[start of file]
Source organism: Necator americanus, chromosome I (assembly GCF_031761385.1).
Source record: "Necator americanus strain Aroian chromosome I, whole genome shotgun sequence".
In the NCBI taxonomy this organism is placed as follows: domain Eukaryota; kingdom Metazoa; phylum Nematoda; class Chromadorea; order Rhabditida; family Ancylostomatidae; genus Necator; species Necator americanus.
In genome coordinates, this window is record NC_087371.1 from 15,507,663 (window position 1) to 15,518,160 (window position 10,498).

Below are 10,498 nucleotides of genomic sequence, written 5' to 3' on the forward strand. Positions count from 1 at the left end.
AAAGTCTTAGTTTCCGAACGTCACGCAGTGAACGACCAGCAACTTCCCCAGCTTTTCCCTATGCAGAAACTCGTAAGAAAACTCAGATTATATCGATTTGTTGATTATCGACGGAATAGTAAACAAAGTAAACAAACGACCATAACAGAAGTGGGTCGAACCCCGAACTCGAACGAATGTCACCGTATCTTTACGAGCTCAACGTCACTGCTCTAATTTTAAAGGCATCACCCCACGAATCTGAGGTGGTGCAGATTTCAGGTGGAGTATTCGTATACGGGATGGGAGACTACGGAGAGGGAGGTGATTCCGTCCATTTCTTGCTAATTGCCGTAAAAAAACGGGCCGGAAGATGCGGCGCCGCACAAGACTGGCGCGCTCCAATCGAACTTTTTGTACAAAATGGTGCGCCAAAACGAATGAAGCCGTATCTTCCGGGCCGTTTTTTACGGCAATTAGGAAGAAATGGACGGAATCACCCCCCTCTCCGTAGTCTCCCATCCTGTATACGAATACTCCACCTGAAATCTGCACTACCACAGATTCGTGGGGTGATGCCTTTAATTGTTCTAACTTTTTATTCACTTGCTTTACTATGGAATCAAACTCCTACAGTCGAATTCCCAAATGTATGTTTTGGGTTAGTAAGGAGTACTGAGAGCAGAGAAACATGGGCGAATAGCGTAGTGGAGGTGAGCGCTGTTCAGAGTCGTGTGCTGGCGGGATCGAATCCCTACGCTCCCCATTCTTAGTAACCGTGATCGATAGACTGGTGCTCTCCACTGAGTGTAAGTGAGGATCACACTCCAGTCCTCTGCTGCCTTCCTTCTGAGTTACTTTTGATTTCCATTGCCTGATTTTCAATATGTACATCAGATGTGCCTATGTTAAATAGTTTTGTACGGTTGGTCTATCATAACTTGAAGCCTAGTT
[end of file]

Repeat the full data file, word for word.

Source organism: Necator americanus, chromosome I (assembly GCF_031761385.1).
Source record: "Necator americanus strain Aroian chromosome I, whole genome shotgun sequence".
In the NCBI taxonomy this organism is placed as follows: domain Eukaryota; kingdom Metazoa; phylum Nematoda; class Chromadorea; order Rhabditida; family Ancylostomatidae; genus Necator; species Necator americanus.
In genome coordinates, this window is record NC_087371.1 from 15,507,663 (window position 1) to 15,518,160 (window position 10,498).

Below are 10,498 nucleotides of genomic sequence, written 5' to 3' on the forward strand. Positions count from 1 at the left end.
AAAGTCTTAGTTTCCGAACGTCACGCAGTGAACGACCAGCAACTTCCCCAGCTTTTCCCTATGCAGAAACTCGTAAGAAAACTCAGATTATATCGATTTGTTGATTATCGACGGAATAGTAAACAAAGTAAACAAACGACCATAACAGAAGTGGGTCGAACCCCGAACTCGAACGAATGTCACCGTATCTTTACGAGCTCAACGTCACTGCTCTAATTTTAAAGGCATCACCCCACGAATCTGAGGTGGTGCAGATTTCAGGTGGAGTATTCGTATACGGGATGGGAGACTACGGAGAGGGAGGTGATTCCGTCCATTTCTTGCTAATTGCCGTAAAAAAACGGGCCGGAAGATGCGGCGCCGCACAAGACTGGCGCGCTCCAATCGAACTTTTTGTACAAAATGGTGCGCCAAAACGAATGAAGCCGTATCTTCCGGGCCGTTTTTTACGGCAATTAGGAAGAAATGGACGGAATCACCCCCCTCTCCGTAGTCTCCCATCCTGTATACGAATACTCCACCTGAAATCTGCACTACCACAGATTCGTGGGGTGATGCCTTTAATTGTTCTAACTTTTTATTCACTTGCTTTACTATGGAATCAAACTCCTACAGTCGAATTCCCAAATGTATGTTTTGGGTTAGTAAGGAGTACTGAGAGCAGAGAAACATGGGCGAATAGCGTAGTGGAGGTGAGCGCTGTTCAGAGTCGTGTGCTGGCGGGATCGAATCCCTACGCTCCCCATTCTTAGTAACCGTGATCGATAGACTGGTGCTCTCCACTGAGTGTAAGTGAGGATCACACTCCAGTCCTCTGCTGCCTTCCTTCTGAGTTACTTTTGATTTCCATTGCCTGATTTTCAATATGTACATCAGATGTGCCTATGTTAAATAGTTTTGTACGGTTGGTCTATCATAACTTGAAGCCTAGTT